By now, if it hasn’t happened to us personally, we all know someone who is COVID positive or a close contact experiencing isolation. We have all heard stories about the supply of Rapid Antigen Tests (RAT), the long and slow queues for PCR tests, and results arriving late or in some cases not arriving at all.


There have also been positive stories about the follow-up service from Queensland Health, local support networks, and shopping options such as click and collect.


As this latest outbreak takes its toll, we can see the flow-on effects of food and medical supply delays on the viability of local businesses in West End.


Innovating to keep afloat

Each day on social media, hospitality venues announce changes to opening hours and temporary closures. Some fear the impacts may be permanent and are forced to innovate to keep afloat.


In a heartfelt message to her customers, Wandering Cooks proprietor Angela Hirst said: “Sorry, we are trading on one leg”.  While the kitchen is closed, Wandering Cooks is inviting patrons to bring their own food or takeaways and enjoy their meal with friends in their garden bar area.

Micks Nuts is offering dial up and online ordering and will pop your order in your boot if you arrange to collect.

Fiona Stager of Avid Reader is offering to post care packages to people in isolation.

“We know many households who are in isolation and we have been sending care packages around Australia. Feel free to phone us and we can put together a gift box and post it for you. We’ll even throw in a couple of free chocolates! It’s the small acts of kindness that will help us all.”

We have also seen messages from Plenty, Bosc, Cheeky Bean, and many others asking for our patience and support.  Keep an eye on their social media, as closures are usually only temporary.

President of the West End Traders Association, Peter Marinelli, says local businesses are struggling with staffing and product shortage. He also thinks Governments are failing small business this time around.

“It’s just a chain reaction. We need to see the State and Federal Governments step up again, like they did last year, to help small businesses. There’s no JobKeeper now, there’s no BAS relief. This needs to happen.”

Mr Marinelli said difficulties that have come with COVID will not go away in two or three weeks, and possibly not for the next two or three months, if there is no support for all levels of businesses.

“It’s unfortunate, because the landlords have done everything they can, but they’re not getting assistance from the banks anymore.”

Pharmacy supplies

George Fotinos from Terry White Chemart in West End is frustrated by the lack of vaccine supplies and Rapid Antigen Tests (RAT).

He said bringing forward the booster shots has added pressure to their service and the online booking app is at capacity. One of the critical issues at the moment, he said, is supply delays due to transport limitations.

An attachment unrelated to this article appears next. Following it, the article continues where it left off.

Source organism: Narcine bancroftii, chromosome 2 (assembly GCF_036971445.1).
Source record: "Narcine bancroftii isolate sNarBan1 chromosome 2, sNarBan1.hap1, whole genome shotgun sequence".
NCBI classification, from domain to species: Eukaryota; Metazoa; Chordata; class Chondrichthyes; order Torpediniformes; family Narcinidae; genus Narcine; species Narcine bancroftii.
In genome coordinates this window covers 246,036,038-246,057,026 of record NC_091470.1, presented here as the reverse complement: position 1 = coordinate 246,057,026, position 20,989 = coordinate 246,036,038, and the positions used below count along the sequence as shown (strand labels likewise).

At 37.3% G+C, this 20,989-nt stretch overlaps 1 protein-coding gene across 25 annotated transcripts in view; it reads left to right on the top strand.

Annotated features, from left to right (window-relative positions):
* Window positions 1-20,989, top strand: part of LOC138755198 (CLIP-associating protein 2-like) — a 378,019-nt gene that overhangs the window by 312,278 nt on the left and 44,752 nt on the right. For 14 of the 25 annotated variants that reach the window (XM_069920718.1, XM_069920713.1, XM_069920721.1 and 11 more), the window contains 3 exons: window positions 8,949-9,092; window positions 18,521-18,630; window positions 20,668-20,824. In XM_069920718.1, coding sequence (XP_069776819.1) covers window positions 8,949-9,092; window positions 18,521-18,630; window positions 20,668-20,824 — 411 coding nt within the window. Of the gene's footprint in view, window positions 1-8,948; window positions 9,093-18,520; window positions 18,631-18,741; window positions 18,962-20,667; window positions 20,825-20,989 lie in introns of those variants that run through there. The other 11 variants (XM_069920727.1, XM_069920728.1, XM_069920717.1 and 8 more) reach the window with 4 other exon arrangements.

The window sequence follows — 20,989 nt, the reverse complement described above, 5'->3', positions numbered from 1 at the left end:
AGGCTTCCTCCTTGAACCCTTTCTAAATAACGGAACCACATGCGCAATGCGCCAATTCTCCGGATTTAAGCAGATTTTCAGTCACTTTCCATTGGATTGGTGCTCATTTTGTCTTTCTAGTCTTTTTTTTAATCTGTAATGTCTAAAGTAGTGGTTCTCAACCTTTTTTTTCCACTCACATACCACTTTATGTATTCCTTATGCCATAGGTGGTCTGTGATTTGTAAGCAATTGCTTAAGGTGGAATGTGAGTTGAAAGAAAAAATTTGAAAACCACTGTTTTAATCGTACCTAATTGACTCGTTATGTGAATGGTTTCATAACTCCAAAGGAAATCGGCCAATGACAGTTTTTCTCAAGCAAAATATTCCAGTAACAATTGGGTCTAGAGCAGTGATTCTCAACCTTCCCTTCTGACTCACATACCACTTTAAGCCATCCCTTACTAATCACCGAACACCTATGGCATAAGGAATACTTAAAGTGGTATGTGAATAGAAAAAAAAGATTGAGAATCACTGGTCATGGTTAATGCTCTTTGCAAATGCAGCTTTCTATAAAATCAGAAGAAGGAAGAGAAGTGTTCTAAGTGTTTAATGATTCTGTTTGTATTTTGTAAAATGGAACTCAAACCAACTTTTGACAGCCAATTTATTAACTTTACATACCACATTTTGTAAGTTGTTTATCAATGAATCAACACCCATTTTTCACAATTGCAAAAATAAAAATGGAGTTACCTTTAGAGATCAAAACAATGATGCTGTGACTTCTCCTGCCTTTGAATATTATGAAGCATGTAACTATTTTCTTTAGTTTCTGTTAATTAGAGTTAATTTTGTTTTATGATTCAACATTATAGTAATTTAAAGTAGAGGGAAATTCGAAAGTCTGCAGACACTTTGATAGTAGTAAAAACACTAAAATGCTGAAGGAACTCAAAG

George thinks the Government should have ensured adequate stocks were in place before opening borders.

He is also frustrated that a community website, no doubt well-intentioned, had reported that his pharmacy had RAT supplies last weekend. They did not have stock but still had to field the calls.

“Our phone was running hot on the weekend. I think these sites should be managed better,” George said.

Lists of medical supplies for ‘isolation kits’ suggested by Government agencies and others are also creating supply issues.

“The supply lists have created panic buying and we’re running out of supplies.”

People are buying up extra supplies of paracetamol and even oximeters.

Finding pharmacists or pharmacy assistants to staff the shop is also becoming a struggle George said. However, he assured me that people can continue to order their usual medications, and there were no supply issues for them.

“If someone is house bound, they will have to make other arrangements. We deliver to those in close proximity if we can. Ideally if you can find a neighbour or a friend or someone to pop in to pick your script up, that will certainly ease our workload a bit. There’s only so much we can do.”

“We’re trying to help the very elderly. I was delivering until 10.00 pm the other night, so it’s pretty full-on.”

“We’re getting burnt out, this is full on, with the phones running hot. Everyone’s ringing up for access.”

You can book vaccinations on the Terry White website and of course via other Chemists, your GP and other private and public clinics. See links at end for details.

Terry White Chemist, West End, 12 January 2022.

Hospitality and local business

Small business owner, Kaz Kelly of Doggy Day Care said she has found the start of the year “exhausting, stressful and emotional”.